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Hand Gels and Sanitisers – The Grey Zone for Classification

I am sure you’ve all seen it over the last few weeks – hand soaps, gels, and sanitisers in scarce supply at local supermarkets and pharmacies due to the current Covid situation. While hand washing with soap is still considered the gold standard for fighting harmful organisms, gels and sanitisers are popular alternatives. To meet the current demand increases in the UK, many manufacturers are now either importing or repurposing existing products.

Whichever path is chosen, strict rules do apply to ensure product safety and efficacy, especially considering that these products fall at the intersection of a few different regulations.


Classification of antimicrobial hand gels, sanitisers and soaps are particularly troublesome as they sit at the cross-section of a few different types of product classes – cosmetic, biocide, medicine, or medical device. For such ‘borderline’ products, there is no blanket rule. Rather the classification must be evaluated on a case-by-case basis depending on:

  • The primary function or intended purpose
  • Presentation to consumer
  • Claims made

Importantly, these criteria are co-dependent, so assessing all 3 in unison is key to a successful route to market. Here are a few scenarios to consider when classifying your product based on the primary function:

Primary Function or Intended Purpose

  1. The primary function is to clean or moisturise hands whilst having a secondary antimicrobial effect à This will most likely be a cosmetic.
  2. The primary function is to kill germs, disinfect, sanitise, or prevent cross contamination à This will most likely be a biocide.
  3. The primary function is to prevent or treat a disease or adverse condition à Then it will likely be a medicine. Further to this, if the product states that it is intended to prevent against a specific organism (e.g. flu virus) then it will be a medicine.

No matter what classification is most appropriate, there is a requirement to meet the strict regulatory requirement that follow before placing your product in the UK market.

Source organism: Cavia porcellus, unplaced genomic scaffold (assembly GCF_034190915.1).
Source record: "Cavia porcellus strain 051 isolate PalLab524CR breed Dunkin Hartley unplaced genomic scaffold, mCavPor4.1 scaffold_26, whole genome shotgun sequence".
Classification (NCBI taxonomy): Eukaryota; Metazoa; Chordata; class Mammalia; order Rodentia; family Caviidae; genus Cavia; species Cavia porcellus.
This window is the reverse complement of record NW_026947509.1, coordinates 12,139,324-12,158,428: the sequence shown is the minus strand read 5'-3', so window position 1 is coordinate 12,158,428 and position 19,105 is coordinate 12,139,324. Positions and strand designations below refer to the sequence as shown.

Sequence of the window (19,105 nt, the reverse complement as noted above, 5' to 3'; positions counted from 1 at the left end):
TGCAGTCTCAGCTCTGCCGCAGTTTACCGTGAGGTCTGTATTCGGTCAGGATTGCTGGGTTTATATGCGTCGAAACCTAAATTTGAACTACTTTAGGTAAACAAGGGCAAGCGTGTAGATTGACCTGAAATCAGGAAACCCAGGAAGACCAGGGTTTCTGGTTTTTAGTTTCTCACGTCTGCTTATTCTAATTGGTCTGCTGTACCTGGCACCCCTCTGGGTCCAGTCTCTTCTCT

Product claims go hand in hand with the regulations. According to the cosmetic, medicinal and medical device regulations, any claim made must be substantiated with robust data. The scale of evidence required does differ depending on the classification pathway selected from in vitro tests to full scale human clinical trials. In some cases, the requirement is open to interpretation such as in the cosmetic regulations. Here, best practice is to follow standardised methodologies such as ISO and CEN.

Products that make general claims such as broad-spectrum antiviral claims are usually assessed on a case-by-case basis with consideration of the overall context and presentation to the average well-informed consumer. These claims may be classed as biocides rather than medicinal.

Specific claims on viruses, like ‘kills/protect against ___’ will indeed be a medicine. The MHRA’s position is that any claim that a product makes to suggest it can treat or prevent a virus or an infection associated with specifically named pathogens will be deemed medicinal. There is strong focus on specific pathogens such as MRSA, E.Coli and now Covid-19.


What about pictures and symbols? We often overlook the other visual aspects on the product presentation, thinking of it more for visual appeal. Here, if visual indicators suggest a specific microorganism, it could move the product classification to a medicine according to the MHRA. A case in 2005 was upheld by the MHRA whereby a product made claims regarding MRSA and bird flu.

With the evolving Covid-19 situation, the MHRA has stated that the average well-informed consumer may take general antiviral claims to mean that the product is also effective against Covid-19 and so any assessment will highlight the broad presentation of the product from a consumer’s perspective.

We should mention that with the current Covid-19 situation, the UK Government has introduced new temporary measures to help businesses who produce hand sanitisers and gels to better access the market. Guidance can be found here.

While the cosmetic regulation provides a relatively easy route to market for hand gels and sanitisers in the UK, they border very closely with 3 other regulations that can hinder marketing freedom. Manufacturers looking to enter the space need to have a clear-cut strategy from the start with the key points of primary function, presentation and claims well thought out. In the UK, the MHRA has extensive powers to enforce regulations and during Covid-19 times, misleading information may leave you in a pickle.

For over 15 years, RNI CONSULTING has been providing regulatory, scientific and clinical solutions to clients for the development of cosmetic and borderline products. Our vast expertise covers formulation development, communication assessment, marketing authorisation and claim substantiation. RNI CONSULTING’s work method is based on solid regulatory and scientific competencies together with strong relationships with European and International authorities.

We welcome any questions or points for discussion. Please do not hesitate to contact us at